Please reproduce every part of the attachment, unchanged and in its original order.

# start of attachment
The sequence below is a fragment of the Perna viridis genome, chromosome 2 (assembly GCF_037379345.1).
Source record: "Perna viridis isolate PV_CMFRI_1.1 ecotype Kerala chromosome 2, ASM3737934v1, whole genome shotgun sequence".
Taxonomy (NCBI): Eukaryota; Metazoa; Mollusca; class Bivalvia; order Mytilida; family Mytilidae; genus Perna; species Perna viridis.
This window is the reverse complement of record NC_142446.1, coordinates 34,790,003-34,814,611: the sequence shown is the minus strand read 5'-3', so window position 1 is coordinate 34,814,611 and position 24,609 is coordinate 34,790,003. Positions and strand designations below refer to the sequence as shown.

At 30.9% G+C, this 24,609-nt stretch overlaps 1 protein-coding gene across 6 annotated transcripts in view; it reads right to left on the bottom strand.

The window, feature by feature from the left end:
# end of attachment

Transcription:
The sequence below is a fragment of the Perna viridis genome, chromosome 2 (assembly GCF_037379345.1).
Source record: "Perna viridis isolate PV_CMFRI_1.1 ecotype Kerala chromosome 2, ASM3737934v1, whole genome shotgun sequence".
Taxonomy (NCBI): Eukaryota; Metazoa; Mollusca; class Bivalvia; order Mytilida; family Mytilidae; genus Perna; species Perna viridis.
This window is the reverse complement of record NC_142446.1, coordinates 34,790,003-34,814,611: the sequence shown is the minus strand read 5'-3', so window position 1 is coordinate 34,814,611 and position 24,609 is coordinate 34,790,003. Positions and strand designations below refer to the sequence as shown.

At 30.9% G+C, this 24,609-nt stretch overlaps 1 protein-coding gene across 6 annotated transcripts in view; it reads right to left on the bottom strand.

The window, feature by feature from the left end: